Grooming (p63) –
As far as culpability, the judge consider the following factors were present: abuse of trust;
use of a gift; and communications indicating your desire for penetrative sexual activity. He considered that no factors indicating raised harm were present, and so this was a Category 2 offence. There were aggravating factors in the form of a disposal of evidence (the text messages) and again, steps taken to prevent the victim from reporting the incident.
He stated that although there was an element of grooming in the other offences, a separate offence and a consecutive sentence was appropriate to reflect the prolonged and both before and after the contact offences.
Taking a starting point of 2 years as suggested by the guideline, the judge reduced that to 15 months for the principle of totality. He then gave credit for the guilty plea (in the order of 3 months (20% not 10 as previously stated) and imposed a consecutive sentence of 12 months.
There are a number of consequences of this conviction.
The first is that the notification regime applies. This is more commonly known as the the Sex Offenders Register. Notification requires an offender who has been convicted of an offence listed in Schedule 3 of the Sexual Offences Act 2003 to comply with a variety of requirements. The period for which compliance is required depends on the length (and nature) of the sentence imposed. In this case, the sentence is more than 30 months and so Johnson will remain subject to notification requirements for the rest of his life. This will require him to tell the police certain details about himself, such as:
(a) his date of birth;
(b) his national insurance number;
(c) his name and, where he uses one or more other names, each of those names;
(d) his home address;
(e) the address of any other premises in the United Kingdom at which, at the time the notification is given, he regularly resides or stays.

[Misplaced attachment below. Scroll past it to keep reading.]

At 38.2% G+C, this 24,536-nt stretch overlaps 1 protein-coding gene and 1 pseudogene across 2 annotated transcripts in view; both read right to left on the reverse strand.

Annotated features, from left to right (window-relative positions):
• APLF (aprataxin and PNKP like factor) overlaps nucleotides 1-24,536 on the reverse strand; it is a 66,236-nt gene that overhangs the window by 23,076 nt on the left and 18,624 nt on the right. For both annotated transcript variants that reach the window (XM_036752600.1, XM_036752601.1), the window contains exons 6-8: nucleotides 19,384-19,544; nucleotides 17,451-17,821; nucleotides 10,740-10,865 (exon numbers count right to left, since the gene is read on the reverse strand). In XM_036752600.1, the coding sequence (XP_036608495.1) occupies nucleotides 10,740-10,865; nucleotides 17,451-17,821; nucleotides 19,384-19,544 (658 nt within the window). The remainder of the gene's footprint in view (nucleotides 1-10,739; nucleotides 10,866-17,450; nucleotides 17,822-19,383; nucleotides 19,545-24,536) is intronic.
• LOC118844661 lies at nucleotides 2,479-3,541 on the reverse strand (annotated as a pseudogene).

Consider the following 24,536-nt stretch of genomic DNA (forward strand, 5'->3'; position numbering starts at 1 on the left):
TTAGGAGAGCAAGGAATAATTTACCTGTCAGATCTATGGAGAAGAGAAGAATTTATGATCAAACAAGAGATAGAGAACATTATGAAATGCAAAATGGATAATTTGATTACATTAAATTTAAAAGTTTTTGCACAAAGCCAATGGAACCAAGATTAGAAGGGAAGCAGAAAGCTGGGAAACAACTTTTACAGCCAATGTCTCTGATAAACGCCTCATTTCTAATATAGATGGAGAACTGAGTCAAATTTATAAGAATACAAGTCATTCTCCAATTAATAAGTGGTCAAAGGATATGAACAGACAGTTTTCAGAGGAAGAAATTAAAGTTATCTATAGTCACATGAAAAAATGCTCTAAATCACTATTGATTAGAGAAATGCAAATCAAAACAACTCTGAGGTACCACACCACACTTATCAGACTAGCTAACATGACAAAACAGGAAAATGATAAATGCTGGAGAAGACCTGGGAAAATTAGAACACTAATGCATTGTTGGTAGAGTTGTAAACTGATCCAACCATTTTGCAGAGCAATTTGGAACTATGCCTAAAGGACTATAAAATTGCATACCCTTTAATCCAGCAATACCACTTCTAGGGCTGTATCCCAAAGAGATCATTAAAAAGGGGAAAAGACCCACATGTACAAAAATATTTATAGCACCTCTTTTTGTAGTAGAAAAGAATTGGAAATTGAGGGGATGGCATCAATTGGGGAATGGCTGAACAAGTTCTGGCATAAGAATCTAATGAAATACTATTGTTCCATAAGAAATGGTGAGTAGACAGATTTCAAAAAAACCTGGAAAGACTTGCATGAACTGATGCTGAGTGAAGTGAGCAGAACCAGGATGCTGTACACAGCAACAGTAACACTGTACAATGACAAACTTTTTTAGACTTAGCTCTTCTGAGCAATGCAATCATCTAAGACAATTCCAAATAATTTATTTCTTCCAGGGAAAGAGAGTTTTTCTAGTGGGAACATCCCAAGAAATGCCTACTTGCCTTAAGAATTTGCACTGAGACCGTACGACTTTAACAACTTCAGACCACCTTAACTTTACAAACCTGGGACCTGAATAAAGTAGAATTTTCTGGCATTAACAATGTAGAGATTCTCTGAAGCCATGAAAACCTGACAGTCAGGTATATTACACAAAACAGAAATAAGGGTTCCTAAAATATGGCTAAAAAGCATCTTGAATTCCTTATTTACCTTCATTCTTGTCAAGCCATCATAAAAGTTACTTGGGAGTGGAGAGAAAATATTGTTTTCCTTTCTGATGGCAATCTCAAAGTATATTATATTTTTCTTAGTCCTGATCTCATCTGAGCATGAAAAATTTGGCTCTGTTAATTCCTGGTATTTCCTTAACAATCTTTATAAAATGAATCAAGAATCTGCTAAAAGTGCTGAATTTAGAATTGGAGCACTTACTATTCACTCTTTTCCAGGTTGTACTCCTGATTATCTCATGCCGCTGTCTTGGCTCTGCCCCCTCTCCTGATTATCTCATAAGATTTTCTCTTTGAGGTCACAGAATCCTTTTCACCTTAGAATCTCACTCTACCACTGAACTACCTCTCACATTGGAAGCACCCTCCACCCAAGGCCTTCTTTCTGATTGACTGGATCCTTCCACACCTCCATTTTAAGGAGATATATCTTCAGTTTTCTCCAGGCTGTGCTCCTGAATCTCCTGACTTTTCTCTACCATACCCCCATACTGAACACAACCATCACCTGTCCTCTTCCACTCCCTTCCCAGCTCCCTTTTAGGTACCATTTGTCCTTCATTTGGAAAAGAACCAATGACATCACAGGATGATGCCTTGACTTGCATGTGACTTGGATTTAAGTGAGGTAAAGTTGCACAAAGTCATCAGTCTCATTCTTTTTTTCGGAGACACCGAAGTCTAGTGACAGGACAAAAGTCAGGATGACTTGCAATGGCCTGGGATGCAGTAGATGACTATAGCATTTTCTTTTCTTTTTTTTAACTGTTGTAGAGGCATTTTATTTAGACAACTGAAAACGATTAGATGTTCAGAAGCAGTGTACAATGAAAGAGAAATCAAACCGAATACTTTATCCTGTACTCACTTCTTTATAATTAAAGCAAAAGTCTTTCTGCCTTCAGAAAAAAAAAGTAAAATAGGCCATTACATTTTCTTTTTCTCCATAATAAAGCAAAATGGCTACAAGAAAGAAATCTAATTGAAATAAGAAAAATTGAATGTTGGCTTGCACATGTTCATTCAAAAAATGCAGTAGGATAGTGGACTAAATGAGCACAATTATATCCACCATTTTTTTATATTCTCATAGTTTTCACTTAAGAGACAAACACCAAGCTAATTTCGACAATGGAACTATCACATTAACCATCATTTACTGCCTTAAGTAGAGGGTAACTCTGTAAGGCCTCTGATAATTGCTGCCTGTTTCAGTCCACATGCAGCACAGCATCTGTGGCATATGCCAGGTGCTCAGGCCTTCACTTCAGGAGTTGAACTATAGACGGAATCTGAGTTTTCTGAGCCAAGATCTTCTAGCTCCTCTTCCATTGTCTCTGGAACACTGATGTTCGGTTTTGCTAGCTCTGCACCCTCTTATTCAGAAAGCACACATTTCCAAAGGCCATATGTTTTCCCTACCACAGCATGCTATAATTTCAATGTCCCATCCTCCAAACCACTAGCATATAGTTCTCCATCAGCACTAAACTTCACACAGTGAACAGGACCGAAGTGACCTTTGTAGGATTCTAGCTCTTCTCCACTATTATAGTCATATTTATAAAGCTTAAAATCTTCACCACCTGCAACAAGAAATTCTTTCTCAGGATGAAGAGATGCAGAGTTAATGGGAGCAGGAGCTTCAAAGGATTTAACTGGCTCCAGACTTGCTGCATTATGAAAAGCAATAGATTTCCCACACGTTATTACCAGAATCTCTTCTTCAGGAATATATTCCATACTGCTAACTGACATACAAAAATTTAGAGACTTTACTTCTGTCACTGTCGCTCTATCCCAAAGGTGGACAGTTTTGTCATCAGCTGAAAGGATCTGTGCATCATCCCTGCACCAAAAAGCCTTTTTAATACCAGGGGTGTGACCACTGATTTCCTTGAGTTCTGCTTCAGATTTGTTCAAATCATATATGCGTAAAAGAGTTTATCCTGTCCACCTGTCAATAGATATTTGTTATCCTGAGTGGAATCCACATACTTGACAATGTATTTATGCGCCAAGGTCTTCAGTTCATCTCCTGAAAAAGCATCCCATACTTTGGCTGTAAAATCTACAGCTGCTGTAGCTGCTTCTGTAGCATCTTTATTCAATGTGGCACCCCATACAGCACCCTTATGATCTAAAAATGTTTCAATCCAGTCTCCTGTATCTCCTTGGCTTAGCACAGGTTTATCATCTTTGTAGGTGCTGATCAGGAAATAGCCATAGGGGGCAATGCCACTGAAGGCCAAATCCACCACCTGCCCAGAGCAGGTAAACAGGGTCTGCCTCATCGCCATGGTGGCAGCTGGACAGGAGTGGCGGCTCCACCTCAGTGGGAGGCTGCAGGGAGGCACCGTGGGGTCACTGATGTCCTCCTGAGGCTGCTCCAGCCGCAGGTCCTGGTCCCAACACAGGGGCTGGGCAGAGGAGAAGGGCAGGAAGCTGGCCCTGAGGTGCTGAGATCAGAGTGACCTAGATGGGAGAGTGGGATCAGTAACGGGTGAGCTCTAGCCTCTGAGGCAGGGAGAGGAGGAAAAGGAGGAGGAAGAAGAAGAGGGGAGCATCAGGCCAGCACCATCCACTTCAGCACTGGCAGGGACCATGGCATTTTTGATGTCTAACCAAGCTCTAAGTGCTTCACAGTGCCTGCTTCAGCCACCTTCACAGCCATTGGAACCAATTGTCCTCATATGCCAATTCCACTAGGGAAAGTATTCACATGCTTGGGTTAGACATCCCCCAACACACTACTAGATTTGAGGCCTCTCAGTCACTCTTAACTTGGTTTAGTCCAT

(f) whether he has any passports and, in relation to each passport he has, the details of the information recorded.
This is not part of the sentence and therefore cannot be appealed. It is an automatic consequence of the conviction.
As Johnson has been sent to prison, the notification must take place within three days of his release. Additionally, if any of the details change (e.g. he moves house), he must notify the police within three days of that change. He must also notify the police if he goes abroad for a period of more than seven days, or if he resides elsewhere for a period more than seven days in one year. This applies to holidays as well as work trips – if Johnson returns to play football upon his release, and the team he joins plays abroad, this will apply.
A failure to comply is a criminal offence punishable by imprisonment of up to five years.
Working with children
Additionally, this offence attracts what used to be known as a disqualification order, the purpose of which was to prevent certain offenders from working etc. with children and vulnerable adults. A couple of years ago, Parliament amended the legislation so that courts were no longer required to make an order – it is now automatic upon a conviction for a listed offence. The order is now known as “barring” – and operates in the same way, namely ‘barring’ people from working with children and vulnerable adults.